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Nightmare Alley begins with an extraordinary description of a freak-show geek—alcoholic and abject and the object of the voyeuristic crowd’s gleeful disgust and derision—going about his work at a county fair. Young Stan Carlisle is working as a carny, and he wonders how a man could fall so low. There’s no way in hell, he vows, that anything like that will ever happen to him. And since Stan is clever and ambitious and not without a useful streak of ruthlessness, soon enough he’s going places. Onstage he plays the mentalist with a cute bimbo (before long his harried wife), then he graduates to full-blown spiritualist, catering to the needs of the rich and gullible in their well-upholstered homes. It looks like the world is Stan’s for the taking. At least for now.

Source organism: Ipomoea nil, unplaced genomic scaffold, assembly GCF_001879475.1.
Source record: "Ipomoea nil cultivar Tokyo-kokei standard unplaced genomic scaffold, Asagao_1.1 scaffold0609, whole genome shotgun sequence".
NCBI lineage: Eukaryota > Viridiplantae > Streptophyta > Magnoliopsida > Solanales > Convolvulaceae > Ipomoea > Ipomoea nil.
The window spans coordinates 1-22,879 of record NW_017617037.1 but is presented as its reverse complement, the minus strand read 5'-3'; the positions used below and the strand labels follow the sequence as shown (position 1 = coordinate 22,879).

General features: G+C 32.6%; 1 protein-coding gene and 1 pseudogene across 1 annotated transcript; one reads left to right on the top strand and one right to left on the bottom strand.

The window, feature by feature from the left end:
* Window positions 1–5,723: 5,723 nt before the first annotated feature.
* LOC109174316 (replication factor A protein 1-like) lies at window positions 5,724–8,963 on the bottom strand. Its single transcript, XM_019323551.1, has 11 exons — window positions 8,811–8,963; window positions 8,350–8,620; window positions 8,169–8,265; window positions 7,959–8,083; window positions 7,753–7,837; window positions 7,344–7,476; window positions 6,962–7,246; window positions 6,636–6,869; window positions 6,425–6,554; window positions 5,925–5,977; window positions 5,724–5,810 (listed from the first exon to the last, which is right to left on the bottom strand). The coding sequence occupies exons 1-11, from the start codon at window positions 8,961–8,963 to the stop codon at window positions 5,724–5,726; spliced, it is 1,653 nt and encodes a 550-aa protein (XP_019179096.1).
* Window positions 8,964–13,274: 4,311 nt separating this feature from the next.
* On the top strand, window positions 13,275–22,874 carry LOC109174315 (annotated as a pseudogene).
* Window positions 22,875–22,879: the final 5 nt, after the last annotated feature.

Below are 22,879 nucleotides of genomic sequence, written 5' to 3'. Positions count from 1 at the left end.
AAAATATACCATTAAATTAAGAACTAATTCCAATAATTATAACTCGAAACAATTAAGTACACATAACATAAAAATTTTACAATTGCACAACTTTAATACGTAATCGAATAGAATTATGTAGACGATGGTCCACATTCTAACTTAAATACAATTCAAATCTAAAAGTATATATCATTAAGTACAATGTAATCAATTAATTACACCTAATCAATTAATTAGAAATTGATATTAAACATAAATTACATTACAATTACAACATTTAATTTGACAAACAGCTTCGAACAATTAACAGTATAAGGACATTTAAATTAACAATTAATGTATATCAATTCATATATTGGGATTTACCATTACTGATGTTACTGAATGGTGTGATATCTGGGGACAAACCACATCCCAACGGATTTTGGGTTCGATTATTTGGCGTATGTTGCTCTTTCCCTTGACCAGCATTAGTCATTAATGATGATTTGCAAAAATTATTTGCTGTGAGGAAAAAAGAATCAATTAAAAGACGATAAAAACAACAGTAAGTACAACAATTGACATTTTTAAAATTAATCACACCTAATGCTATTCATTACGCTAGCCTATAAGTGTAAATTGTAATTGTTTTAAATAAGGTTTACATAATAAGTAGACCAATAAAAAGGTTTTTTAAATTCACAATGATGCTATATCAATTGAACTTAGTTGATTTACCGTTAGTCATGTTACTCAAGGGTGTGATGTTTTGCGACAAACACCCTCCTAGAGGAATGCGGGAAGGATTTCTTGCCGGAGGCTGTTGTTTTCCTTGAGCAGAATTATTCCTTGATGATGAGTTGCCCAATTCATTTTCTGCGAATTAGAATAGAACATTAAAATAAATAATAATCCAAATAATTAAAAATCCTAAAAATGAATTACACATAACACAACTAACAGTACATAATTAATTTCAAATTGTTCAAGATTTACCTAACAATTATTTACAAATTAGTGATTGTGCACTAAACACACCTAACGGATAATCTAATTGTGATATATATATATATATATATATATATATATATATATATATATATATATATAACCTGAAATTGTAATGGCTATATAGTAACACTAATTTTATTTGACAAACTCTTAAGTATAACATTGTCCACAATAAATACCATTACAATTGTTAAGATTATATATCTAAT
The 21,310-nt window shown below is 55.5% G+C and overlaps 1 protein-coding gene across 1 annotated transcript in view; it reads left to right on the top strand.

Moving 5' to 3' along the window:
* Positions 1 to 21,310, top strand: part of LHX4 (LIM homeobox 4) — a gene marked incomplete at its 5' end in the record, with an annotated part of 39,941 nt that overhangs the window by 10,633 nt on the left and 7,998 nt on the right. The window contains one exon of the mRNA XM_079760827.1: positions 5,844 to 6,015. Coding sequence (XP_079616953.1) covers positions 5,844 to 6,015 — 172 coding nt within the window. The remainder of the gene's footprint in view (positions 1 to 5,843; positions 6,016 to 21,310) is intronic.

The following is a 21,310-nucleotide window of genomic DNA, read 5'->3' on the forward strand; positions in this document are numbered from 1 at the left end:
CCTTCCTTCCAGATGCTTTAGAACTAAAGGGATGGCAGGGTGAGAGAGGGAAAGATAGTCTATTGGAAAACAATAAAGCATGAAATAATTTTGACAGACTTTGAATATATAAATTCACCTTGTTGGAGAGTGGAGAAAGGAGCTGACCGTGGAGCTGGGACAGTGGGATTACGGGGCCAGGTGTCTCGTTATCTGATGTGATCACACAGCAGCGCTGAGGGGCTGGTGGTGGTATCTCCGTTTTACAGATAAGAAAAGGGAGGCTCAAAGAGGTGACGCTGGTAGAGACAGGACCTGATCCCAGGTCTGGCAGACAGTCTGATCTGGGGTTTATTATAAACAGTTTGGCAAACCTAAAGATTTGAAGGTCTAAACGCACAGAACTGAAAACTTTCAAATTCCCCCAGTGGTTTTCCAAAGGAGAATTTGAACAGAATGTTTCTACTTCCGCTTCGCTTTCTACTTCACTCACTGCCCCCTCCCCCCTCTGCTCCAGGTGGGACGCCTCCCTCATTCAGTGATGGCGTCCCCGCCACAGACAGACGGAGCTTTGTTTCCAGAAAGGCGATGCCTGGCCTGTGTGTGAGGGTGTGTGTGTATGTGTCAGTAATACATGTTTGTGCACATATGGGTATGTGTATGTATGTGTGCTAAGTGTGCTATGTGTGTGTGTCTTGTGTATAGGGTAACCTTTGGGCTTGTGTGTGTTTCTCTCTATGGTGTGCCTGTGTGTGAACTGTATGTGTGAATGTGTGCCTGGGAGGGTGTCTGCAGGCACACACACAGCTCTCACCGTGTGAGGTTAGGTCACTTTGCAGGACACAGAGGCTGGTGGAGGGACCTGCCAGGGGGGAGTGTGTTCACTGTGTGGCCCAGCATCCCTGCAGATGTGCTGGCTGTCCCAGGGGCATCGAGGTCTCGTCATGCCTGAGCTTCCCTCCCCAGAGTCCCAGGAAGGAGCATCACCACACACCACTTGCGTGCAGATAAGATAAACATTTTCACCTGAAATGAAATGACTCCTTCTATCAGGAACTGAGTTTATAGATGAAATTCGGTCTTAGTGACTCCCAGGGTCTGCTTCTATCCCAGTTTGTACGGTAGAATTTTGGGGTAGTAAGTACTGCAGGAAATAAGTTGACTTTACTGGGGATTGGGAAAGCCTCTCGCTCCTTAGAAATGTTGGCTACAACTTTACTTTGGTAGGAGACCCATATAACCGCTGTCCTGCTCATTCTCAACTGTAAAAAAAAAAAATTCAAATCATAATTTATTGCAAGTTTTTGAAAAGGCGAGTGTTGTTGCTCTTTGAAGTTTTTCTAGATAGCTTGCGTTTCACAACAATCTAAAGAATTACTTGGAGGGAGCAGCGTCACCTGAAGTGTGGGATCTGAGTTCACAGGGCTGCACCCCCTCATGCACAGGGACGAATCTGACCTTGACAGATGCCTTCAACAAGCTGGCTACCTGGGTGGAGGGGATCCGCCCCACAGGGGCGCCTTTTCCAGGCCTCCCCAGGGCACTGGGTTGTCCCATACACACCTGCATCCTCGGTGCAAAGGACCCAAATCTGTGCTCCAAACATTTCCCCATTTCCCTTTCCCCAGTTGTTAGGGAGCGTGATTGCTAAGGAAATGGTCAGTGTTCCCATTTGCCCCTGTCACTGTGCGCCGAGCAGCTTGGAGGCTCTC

The Alteration

Author : Kingsley Amis
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In Kingsley Amis’s virtuoso foray into virtual history it is 1976 but the modern world is a medieval relic, frozen in intellectual and spiritual time ever since Martin Luther was promoted to pope back in the sixteenth century. Stephen the Third, the king of England, has just died, and Mass (Mozart’s second requiem) is about to be sung to lay him to rest. In the choir is our hero, Hubert Anvil, an extremely ordinary ten-year-old boy with a faultless voice. In the audience is a select group of experts whose job is to determine whether that faultless voice should be preserved by performing a certain operation. Art, after all, is worth any sacrifice. How Hubert realizes what lies in store for him and how he deals with the whirlpool of piety, menace, terror, and passion that he soon finds himself in are the subject of a classic piece of counterfactual fiction equal to Philip K. Dick’s The Man in the High Castle. The Alteration won the John W. Campbell Memorial Award for best science-fiction novel in 1976.